The Los Angeles Times building. It's emptier than it was last week.
The first quarter of 2012 is almost over, and you know what that means: more layoffs at the Los Angeles Times. According to LAObserved, "as many as 20 people may be out" — but the business section is hiring a reporter to cover the food-and-agriculture beat.
Layoffs have become a fact of life at the LAT, whose parent, Tribune Co., is still in bankruptcy. What appears to be going on now is that the paper is chopping back on its features and special sections, concentrating instead on news, business, sports, and entertainment — the core coverage areas. Three stand-alone weekly section, for example, were recently rolled into one Saturday section.
This happened at the same time the LAT announced the introduction of a paywall
Economic pressure on the newspaper business has caused a reversal — a slow reversal — of a trend that defined the growth of big metro dailies like the LATimes and the New York Times. The creation of additional sections covering topics like food, health, science meant that newspapers needed additional platforms for ads. This transformed broadsheets into hefty print products. The Wall Street Journal has defied this reversal, adding lifestyle sections since 2010. But that's a case of a paper that primarily covered the financial markets going for a more general interest/metro New York mix.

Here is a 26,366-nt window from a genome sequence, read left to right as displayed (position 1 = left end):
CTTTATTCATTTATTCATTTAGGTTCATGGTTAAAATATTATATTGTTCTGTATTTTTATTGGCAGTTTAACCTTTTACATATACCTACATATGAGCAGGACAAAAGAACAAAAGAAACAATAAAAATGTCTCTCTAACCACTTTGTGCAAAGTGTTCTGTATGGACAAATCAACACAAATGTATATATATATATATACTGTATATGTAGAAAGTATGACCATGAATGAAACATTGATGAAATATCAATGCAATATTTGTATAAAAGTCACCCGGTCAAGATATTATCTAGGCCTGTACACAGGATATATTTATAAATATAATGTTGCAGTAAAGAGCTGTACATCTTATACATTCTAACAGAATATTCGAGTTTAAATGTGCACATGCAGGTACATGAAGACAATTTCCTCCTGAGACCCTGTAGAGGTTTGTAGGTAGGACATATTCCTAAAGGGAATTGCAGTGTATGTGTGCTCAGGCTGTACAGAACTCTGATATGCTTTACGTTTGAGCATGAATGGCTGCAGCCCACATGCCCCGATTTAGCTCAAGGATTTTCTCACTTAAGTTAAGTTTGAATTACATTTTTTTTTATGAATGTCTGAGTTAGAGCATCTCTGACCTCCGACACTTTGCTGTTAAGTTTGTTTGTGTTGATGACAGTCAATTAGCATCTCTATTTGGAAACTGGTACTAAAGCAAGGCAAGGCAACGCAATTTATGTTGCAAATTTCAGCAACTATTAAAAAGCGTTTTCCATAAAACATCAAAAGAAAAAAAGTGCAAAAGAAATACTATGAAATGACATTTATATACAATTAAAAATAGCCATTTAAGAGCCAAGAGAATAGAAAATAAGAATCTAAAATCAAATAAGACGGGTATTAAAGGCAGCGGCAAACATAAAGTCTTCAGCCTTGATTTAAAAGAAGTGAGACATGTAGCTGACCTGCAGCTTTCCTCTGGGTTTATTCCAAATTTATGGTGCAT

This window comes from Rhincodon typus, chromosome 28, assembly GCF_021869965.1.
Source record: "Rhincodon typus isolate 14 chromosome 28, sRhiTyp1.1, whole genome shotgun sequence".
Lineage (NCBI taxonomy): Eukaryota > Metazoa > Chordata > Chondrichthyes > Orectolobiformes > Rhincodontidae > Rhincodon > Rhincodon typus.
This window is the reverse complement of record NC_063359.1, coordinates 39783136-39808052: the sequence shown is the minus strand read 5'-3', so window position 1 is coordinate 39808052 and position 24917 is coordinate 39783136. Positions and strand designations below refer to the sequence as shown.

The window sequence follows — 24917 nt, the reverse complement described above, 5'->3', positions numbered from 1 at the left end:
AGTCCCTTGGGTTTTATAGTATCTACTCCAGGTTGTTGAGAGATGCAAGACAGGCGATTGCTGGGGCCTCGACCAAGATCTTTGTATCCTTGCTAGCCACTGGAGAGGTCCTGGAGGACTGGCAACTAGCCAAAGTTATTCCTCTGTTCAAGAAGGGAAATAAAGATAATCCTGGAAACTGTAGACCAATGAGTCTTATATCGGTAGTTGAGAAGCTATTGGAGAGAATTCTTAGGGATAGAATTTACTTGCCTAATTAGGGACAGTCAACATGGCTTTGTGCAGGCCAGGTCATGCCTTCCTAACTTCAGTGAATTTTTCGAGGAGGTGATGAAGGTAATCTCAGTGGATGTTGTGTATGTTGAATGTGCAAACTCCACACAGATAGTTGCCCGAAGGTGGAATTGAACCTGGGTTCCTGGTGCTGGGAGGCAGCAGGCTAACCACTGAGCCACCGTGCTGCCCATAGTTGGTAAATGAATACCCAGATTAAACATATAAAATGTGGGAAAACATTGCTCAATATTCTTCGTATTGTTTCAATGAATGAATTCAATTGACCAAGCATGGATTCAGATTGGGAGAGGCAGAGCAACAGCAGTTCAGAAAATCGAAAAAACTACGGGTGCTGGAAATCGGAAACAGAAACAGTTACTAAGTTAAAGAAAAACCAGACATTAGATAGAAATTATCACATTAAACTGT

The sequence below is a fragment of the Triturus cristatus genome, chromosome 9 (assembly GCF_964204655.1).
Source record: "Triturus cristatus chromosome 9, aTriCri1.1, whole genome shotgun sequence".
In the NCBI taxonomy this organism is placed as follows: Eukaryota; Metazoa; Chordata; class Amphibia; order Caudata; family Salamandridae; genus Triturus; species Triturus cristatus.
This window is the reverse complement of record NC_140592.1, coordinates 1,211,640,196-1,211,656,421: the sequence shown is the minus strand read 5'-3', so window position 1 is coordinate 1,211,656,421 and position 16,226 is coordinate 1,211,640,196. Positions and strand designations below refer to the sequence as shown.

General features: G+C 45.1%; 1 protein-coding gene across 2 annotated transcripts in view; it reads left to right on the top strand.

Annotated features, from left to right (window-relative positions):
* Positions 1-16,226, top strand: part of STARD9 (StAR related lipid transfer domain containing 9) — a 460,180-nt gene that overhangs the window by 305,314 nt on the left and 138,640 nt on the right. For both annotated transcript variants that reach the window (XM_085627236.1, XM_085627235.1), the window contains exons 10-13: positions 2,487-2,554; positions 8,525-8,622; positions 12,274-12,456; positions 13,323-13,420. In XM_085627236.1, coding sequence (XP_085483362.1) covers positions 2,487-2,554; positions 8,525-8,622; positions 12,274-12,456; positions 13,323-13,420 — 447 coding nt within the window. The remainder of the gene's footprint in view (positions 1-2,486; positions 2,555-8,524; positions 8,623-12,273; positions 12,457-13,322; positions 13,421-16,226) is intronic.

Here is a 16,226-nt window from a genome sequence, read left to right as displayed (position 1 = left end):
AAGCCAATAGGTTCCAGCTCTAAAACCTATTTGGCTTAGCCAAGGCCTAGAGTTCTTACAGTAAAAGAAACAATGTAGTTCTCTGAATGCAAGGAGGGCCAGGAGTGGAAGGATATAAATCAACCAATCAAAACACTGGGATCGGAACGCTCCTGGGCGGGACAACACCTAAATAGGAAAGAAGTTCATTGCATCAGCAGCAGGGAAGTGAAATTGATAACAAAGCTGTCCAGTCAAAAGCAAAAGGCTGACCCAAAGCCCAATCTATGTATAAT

As ad dollars have moved elsewhere (like the Web) and newspaper circulation has fallen, these sections and their staffs have become difficult if not impossible to support. Papers may be printed with color photography and graphics now, but the physical product is looking more like it did twenty or thirty years ago. The focus is on news, and for the LATimes, increasingly that news is local, not national.
The LAT isn't alone in losing staffers. The Chicago Tribune, another Tribune paper, endured layoffs last week, losing a reported 15 employees.
UPDATE: Craig Tuner, an editor in the Calendar section, is among those leaving, but The Wrap reports he's taken a voluntary buyout.